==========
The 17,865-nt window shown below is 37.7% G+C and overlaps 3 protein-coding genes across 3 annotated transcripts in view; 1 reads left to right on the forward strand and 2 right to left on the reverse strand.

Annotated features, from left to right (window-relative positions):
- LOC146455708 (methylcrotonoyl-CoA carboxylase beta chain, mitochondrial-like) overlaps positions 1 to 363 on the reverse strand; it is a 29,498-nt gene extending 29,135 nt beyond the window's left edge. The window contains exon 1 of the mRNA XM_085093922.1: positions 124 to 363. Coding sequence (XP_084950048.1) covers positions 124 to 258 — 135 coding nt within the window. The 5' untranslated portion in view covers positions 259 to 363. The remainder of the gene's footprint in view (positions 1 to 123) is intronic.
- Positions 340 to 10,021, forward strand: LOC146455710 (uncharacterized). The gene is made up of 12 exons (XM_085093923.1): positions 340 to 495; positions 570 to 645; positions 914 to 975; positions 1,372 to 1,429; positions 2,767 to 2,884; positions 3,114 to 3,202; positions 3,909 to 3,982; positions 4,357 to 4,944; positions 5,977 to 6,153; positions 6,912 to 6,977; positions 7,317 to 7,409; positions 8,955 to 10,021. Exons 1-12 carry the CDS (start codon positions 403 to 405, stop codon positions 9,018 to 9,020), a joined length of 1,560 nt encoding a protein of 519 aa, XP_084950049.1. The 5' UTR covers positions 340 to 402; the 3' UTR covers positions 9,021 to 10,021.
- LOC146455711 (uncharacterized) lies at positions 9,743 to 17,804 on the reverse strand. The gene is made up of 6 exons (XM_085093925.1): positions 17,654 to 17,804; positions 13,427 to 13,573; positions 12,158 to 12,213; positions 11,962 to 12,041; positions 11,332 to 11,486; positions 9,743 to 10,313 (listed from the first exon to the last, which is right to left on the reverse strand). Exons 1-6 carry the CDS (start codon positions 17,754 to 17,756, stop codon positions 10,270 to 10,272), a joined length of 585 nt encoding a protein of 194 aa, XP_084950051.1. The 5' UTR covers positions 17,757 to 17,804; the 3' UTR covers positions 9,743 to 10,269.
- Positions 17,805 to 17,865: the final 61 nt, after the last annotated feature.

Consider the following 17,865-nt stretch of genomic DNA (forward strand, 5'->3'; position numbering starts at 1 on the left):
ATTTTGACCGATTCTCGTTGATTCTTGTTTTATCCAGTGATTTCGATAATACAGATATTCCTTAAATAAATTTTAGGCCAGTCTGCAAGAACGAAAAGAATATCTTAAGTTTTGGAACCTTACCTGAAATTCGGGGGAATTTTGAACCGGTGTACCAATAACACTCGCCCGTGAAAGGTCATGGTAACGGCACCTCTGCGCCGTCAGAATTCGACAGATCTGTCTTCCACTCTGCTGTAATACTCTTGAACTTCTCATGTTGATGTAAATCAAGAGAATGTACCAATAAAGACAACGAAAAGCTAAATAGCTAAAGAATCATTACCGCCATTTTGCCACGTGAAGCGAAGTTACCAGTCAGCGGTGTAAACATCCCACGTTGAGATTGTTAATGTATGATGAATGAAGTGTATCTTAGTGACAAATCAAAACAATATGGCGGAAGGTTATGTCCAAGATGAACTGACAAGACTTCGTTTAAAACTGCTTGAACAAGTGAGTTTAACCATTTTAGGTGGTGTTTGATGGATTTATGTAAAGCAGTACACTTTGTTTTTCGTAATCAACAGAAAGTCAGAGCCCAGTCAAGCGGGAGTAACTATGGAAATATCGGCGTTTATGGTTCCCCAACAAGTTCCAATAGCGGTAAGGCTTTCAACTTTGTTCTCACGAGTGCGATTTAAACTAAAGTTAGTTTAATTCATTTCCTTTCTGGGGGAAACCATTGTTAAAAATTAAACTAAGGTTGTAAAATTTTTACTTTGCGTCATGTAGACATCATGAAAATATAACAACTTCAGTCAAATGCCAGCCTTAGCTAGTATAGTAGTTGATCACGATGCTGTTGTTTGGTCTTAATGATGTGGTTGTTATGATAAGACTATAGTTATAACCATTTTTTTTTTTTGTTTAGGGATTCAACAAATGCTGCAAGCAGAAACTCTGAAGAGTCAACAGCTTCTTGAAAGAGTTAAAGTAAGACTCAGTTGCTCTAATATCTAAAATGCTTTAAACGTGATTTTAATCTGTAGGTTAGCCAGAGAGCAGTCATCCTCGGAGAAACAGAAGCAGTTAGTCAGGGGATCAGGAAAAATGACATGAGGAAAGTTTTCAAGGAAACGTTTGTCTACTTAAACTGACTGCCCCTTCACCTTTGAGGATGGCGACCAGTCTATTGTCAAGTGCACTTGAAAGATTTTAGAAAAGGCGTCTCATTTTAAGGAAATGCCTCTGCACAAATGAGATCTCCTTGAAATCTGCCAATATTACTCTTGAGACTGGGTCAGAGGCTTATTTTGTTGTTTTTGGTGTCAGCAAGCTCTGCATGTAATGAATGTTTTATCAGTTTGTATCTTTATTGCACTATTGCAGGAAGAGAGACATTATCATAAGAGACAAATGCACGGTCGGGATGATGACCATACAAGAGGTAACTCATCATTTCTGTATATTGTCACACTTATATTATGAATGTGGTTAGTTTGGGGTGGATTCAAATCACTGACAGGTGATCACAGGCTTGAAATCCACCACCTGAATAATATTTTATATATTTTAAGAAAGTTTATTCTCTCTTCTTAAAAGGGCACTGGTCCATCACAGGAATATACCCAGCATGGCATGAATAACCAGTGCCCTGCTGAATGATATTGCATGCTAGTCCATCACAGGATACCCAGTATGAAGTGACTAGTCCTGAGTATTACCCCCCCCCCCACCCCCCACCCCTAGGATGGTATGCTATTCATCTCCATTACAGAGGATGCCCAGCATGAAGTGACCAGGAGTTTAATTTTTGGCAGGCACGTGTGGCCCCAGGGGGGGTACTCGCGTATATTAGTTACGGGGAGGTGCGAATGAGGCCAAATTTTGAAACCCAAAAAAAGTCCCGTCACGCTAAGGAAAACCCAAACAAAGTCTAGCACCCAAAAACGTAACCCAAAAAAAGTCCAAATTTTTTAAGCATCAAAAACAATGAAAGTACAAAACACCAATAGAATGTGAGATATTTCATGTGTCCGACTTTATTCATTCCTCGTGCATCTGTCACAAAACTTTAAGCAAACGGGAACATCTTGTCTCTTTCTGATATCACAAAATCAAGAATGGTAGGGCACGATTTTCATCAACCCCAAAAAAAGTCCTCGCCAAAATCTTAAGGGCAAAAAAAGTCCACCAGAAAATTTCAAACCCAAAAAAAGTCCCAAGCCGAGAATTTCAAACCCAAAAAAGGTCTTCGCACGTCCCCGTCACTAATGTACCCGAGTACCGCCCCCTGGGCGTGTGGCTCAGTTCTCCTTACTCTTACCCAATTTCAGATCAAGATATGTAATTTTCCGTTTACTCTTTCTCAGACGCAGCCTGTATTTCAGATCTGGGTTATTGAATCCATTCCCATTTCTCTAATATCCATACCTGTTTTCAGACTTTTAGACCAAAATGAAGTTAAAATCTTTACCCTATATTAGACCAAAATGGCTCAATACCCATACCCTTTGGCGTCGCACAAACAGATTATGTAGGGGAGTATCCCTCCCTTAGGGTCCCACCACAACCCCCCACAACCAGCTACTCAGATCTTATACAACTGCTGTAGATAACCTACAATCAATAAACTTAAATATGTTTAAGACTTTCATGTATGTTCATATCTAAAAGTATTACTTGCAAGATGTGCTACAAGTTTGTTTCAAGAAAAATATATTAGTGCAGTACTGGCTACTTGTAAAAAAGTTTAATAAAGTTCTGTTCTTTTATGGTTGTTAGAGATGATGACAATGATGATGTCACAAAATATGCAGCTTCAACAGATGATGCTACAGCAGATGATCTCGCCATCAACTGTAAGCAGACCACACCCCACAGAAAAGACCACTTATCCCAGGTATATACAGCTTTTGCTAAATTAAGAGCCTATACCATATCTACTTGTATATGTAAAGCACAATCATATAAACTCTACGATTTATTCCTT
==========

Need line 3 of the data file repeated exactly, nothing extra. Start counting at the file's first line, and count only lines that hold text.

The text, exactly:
- LOC146455708 (methylcrotonoyl-CoA carboxylase beta chain, mitochondrial-like) overlaps positions 1 to 363 on the reverse strand; it is a 29,498-nt gene extending 29,135 nt beyond the window's left edge. The window contains exon 1 of the mRNA XM_085093922.1: positions 124 to 363. Coding sequence (XP_084950048.1) covers positions 124 to 258 — 135 coding nt within the window. The 5' untranslated portion in view covers positions 259 to 363. The remainder of the gene's footprint in view (positions 1 to 123) is intronic.